They have been replaced by ‘the up’ of game time for Leinster, ‘the down’ of the Heineken Cup exit and ‘the up’ of a place in the Irish Wolfhounds squad to play the England Saxons in Galway on Friday.
It really has been a roller-coaster ride. The bubble inside which elite international players operate was burst last April, the safety net of his Ireland contract removed from his grasp. They must have been dark days.
Nonetheless, Ireland backs coach Les Kiss has been taken by Fitzgerald’s explosive return to action: “It has been nice hasn’t it? It is a real pleasing thing. Personally and, I guess, from all the coaches, we are really happy to see Luke back playing as well as he did before he had his injury problems.
“I guess the big thing for Luke, over the last two years, is that he is working into nine, 10, 12 games now. It is nice to see him find his feet so quickly this time round.
“If you went back a month, you would be wondering whether he was going to be here in the squad. But, he’s done so well in his short time frame in just two games.
“Well, he’s right in the shop window now, isn’t he?” noted Kiss.
He certainly is. Fitzgerald signed a one-year deal with Leinster coach Joe Schmidt who valued him highly. He has the rest of the season to show his value.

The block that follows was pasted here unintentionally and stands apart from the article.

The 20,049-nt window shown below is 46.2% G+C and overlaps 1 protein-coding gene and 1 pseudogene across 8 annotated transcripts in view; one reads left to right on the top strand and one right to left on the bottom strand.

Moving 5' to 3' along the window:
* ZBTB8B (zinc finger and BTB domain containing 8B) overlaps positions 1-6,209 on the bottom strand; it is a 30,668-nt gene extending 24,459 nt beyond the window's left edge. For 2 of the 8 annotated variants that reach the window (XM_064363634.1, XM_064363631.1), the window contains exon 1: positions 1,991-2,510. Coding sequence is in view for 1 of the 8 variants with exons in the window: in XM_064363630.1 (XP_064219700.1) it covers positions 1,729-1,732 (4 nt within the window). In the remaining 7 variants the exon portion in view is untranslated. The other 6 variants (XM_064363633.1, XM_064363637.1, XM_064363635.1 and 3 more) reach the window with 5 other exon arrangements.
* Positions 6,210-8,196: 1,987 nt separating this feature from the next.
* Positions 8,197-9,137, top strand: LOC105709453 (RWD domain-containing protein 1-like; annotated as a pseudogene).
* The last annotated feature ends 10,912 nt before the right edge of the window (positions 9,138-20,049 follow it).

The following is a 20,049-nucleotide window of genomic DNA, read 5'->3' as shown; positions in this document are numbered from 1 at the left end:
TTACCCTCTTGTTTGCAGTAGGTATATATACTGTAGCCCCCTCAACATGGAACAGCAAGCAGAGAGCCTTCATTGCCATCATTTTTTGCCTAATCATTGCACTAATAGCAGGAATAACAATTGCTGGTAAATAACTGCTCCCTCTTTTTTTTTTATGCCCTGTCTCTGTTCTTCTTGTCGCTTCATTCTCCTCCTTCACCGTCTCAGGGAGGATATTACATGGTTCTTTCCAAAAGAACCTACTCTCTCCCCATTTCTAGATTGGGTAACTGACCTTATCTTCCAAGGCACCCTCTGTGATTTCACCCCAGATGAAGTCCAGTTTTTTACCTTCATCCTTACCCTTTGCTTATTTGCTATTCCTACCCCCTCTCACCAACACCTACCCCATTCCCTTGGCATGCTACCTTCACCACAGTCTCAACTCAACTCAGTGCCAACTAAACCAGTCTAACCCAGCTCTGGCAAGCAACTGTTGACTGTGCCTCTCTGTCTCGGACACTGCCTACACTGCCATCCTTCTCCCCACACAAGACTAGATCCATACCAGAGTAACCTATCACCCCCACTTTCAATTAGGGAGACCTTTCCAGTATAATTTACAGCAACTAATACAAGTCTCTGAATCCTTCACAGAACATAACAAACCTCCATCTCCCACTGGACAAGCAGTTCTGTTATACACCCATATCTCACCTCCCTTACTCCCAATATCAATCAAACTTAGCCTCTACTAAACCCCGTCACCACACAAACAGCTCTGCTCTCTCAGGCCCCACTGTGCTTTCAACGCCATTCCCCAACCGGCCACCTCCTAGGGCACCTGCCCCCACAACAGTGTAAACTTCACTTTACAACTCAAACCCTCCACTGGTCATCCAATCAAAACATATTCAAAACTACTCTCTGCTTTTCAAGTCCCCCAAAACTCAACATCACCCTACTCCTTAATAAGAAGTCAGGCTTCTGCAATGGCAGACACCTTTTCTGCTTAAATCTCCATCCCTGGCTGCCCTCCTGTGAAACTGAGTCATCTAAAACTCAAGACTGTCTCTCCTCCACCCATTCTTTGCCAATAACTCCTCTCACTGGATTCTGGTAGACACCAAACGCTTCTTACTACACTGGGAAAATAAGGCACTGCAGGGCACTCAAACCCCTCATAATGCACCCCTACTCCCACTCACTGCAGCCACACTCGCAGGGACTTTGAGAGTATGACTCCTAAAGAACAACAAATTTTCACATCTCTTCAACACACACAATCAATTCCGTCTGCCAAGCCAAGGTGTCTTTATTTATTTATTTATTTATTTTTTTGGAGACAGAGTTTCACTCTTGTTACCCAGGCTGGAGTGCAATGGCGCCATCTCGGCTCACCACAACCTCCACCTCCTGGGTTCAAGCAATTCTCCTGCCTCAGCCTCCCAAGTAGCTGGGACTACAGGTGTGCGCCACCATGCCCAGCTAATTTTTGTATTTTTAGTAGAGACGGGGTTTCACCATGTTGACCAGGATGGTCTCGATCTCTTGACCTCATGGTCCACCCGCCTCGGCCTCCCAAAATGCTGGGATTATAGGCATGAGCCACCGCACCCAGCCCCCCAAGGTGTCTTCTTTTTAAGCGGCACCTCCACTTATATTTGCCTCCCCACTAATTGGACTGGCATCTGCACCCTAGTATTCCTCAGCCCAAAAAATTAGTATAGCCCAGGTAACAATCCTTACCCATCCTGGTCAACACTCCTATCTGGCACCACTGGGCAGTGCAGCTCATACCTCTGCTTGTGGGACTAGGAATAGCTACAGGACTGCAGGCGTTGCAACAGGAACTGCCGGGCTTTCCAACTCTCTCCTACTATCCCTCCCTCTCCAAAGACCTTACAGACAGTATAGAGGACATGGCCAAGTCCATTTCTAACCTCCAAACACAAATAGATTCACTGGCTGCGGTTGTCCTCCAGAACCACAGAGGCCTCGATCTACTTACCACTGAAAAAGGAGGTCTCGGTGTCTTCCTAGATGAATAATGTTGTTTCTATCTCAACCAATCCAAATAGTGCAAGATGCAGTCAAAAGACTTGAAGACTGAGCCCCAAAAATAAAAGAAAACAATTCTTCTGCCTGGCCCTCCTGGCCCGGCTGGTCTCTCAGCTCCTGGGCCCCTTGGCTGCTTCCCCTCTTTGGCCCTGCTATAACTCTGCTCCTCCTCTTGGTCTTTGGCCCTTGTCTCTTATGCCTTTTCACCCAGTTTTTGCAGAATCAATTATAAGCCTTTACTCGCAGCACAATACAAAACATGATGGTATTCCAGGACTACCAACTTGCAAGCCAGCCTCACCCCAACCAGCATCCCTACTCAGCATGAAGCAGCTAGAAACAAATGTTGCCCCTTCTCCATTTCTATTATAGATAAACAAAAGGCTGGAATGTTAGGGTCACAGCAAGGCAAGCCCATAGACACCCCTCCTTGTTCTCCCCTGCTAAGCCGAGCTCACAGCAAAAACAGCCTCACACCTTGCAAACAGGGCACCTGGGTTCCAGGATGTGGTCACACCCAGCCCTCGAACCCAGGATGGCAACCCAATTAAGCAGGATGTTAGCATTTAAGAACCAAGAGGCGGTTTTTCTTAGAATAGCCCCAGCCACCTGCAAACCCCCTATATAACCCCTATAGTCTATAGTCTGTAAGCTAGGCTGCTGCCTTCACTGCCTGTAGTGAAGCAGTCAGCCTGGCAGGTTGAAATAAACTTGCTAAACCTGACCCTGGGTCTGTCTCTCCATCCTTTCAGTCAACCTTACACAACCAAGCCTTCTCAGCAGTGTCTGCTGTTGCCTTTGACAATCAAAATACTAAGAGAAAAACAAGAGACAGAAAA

Then, the vultures may come circling. Fitzgerald was not best pleased at the value the IRFU placed on him last season. Contract negotiations were slow and unfulfilled.
It would be easy to turn away from the Irish Rugby Football Union and towards the high-end salary of a paid mercenary, a gun for hire at the end of this season.
In short, Fitzgerald is not just playing for his club or even his country. He is playing for his place in the game, whether that will be at home or abroad.
Significantly, the Greystones man slipped back into form immediately against Edinburgh, The Scarlets and Exeter Chiefs, making him a legitimate, even obvious choice for Ireland’s Six Nations opener against Wales at The Millennium Stadium.
First-choice Tommy Bowe has been ruled out of the Six Nations. Simon Zebo must be favoured to take one of the wing jerseys against Wales.
Andrew Trimble’s form has dipped slightly and Craig Gilroy’s mesmerising attack does not cover over the cracks in his defence.
“Luke has let the game come to him rather than just over-chasing opportunities rather than over-playing his hand. He has looked a patient, composed footballer,” said Kiss.
“When I first came here, he had that in bucket spades. Maybe, in the frustration around his injuries, he maybe tried to get too much down in his game.
“He seems like he has really found his niche. He injects himself at really timely moments. He is doing all his basic things very well.
“I think he feels really comfortable about his whole body at the moment. He’s really looking sharp on the pitch. He’s in good form.”